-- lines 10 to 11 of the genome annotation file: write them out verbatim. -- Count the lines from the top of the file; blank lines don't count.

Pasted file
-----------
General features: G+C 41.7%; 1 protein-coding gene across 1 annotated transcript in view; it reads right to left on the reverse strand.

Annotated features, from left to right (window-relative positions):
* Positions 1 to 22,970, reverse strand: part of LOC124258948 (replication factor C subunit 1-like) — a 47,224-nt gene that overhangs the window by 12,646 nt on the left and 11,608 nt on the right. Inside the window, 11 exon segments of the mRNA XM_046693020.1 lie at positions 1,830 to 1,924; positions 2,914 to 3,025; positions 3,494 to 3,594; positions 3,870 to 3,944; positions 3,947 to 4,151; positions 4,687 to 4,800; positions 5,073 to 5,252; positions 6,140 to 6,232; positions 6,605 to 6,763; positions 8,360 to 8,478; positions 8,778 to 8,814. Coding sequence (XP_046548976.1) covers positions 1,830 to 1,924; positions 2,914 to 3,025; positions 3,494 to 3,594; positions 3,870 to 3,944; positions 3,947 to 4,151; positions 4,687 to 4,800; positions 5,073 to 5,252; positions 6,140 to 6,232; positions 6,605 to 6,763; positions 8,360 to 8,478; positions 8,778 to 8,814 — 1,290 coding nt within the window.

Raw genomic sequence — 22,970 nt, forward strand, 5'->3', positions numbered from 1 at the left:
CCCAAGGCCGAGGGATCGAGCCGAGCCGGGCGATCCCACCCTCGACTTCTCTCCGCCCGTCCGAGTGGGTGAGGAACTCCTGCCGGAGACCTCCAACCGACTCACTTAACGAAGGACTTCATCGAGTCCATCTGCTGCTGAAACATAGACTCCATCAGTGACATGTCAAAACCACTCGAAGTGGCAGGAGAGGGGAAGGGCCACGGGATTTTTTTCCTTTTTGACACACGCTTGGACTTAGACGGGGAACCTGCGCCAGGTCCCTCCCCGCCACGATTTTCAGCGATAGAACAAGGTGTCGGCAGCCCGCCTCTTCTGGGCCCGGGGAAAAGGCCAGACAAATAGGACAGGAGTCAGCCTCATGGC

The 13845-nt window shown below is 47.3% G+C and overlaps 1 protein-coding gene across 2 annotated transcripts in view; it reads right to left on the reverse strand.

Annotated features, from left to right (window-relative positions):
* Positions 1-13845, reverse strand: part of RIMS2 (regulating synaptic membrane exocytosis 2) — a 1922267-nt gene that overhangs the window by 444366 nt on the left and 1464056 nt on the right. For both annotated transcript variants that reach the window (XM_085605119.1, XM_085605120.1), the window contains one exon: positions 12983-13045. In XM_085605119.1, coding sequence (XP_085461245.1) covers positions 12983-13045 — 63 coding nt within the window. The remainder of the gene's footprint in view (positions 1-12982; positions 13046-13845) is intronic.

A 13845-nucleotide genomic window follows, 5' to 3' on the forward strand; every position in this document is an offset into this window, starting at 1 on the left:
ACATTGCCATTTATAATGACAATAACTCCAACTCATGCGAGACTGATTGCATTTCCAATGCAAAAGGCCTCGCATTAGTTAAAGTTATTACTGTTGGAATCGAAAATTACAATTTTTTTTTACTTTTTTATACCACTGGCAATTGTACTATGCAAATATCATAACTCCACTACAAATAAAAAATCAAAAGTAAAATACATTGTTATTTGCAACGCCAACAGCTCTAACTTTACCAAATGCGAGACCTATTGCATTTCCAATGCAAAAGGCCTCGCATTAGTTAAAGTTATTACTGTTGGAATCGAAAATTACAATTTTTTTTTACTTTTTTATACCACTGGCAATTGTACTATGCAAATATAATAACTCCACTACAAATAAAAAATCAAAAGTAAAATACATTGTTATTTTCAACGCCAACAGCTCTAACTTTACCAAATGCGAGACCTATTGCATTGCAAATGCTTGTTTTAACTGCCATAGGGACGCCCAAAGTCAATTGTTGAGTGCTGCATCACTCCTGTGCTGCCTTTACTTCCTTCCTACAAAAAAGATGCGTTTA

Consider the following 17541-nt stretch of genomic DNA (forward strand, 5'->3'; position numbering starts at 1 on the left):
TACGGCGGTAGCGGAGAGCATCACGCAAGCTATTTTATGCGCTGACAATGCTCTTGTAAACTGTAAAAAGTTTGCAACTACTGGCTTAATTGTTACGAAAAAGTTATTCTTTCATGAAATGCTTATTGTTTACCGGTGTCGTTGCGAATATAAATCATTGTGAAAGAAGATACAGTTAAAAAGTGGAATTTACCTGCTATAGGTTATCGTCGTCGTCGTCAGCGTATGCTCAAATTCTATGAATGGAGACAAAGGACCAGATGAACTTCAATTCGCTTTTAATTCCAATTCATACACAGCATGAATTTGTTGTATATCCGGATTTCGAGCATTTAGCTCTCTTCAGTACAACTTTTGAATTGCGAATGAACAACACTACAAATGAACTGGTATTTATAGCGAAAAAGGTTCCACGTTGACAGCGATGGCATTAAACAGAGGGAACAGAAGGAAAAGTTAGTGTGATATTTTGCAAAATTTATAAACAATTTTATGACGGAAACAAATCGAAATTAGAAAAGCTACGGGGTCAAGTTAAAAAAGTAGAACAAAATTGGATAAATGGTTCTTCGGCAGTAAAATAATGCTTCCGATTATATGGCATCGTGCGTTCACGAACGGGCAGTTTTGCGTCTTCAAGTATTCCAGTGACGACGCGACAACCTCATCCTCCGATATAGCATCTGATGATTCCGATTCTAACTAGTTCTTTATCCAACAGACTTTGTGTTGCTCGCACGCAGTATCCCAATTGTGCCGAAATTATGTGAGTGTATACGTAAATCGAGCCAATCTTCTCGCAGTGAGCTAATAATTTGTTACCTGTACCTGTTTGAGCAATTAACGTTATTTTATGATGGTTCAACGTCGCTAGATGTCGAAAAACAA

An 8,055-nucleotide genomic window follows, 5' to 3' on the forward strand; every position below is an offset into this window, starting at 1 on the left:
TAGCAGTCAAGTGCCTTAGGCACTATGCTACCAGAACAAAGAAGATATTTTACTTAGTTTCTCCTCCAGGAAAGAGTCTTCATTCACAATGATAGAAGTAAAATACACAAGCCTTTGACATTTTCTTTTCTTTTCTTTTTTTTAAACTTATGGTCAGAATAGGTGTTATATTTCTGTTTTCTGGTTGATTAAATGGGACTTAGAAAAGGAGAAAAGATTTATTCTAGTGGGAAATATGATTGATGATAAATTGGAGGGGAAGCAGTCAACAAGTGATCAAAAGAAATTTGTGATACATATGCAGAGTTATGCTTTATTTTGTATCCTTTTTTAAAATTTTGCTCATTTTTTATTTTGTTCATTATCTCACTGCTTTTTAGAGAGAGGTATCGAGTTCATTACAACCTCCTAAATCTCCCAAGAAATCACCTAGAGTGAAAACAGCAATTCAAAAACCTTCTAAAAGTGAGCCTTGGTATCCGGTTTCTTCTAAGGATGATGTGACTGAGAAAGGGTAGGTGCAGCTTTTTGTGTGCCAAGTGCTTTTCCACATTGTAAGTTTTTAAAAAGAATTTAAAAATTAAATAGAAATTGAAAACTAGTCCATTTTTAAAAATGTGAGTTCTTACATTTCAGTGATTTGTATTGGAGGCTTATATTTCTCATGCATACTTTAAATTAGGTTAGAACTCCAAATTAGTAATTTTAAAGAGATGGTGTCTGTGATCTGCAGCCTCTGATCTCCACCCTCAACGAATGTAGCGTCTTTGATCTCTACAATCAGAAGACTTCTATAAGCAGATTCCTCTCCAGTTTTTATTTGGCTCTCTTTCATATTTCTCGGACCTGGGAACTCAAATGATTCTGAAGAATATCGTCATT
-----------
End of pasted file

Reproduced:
ACATTGCCATTTATAATGACAATAACTCCAACTCATGCGAGACTGATTGCATTTCCAATGCAAAAGGCCTCGCATTAGTTAAAGTTATTACTGTTGGAATCGAAAATTACAATTTTTTTTTACTTTTTTATACCACTGGCAATTGTACTATGCAAATATCATAACTCCACTACAAATAAAAAATCAAAAGTAAAATACATTGTTATTTGCAACGCCAACAGCTCTAACTTTACCAAATGCGAGACCTATTGCATTTCCAATGCAAAAGGCCTCGCATTAGTTAAAGTTATTACTGTTGGAATCGAAAATTACAATTTTTTTTTACTTTTTTATACCACTGGCAATTGTACTATGCAAATATAATAACTCCACTACAAATAAAAAATCAAAAGTAAAATACATTGTTATTTTCAACGCCAACAGCTCTAACTTTACCAAATGCGAGACCTATTGCATTGCAAATGCTTGTTTTAACTGCCATAGGGACGCCCAAAGTCAATTGTTGAGTGCTGCATCACTCCTGTGCTGCCTTTACTTCCTTCCTACAAAAAAGATGCGTTTA

Consider the following 17541-nt stretch of genomic DNA (forward strand, 5'->3'; position numbering starts at 1 on the left):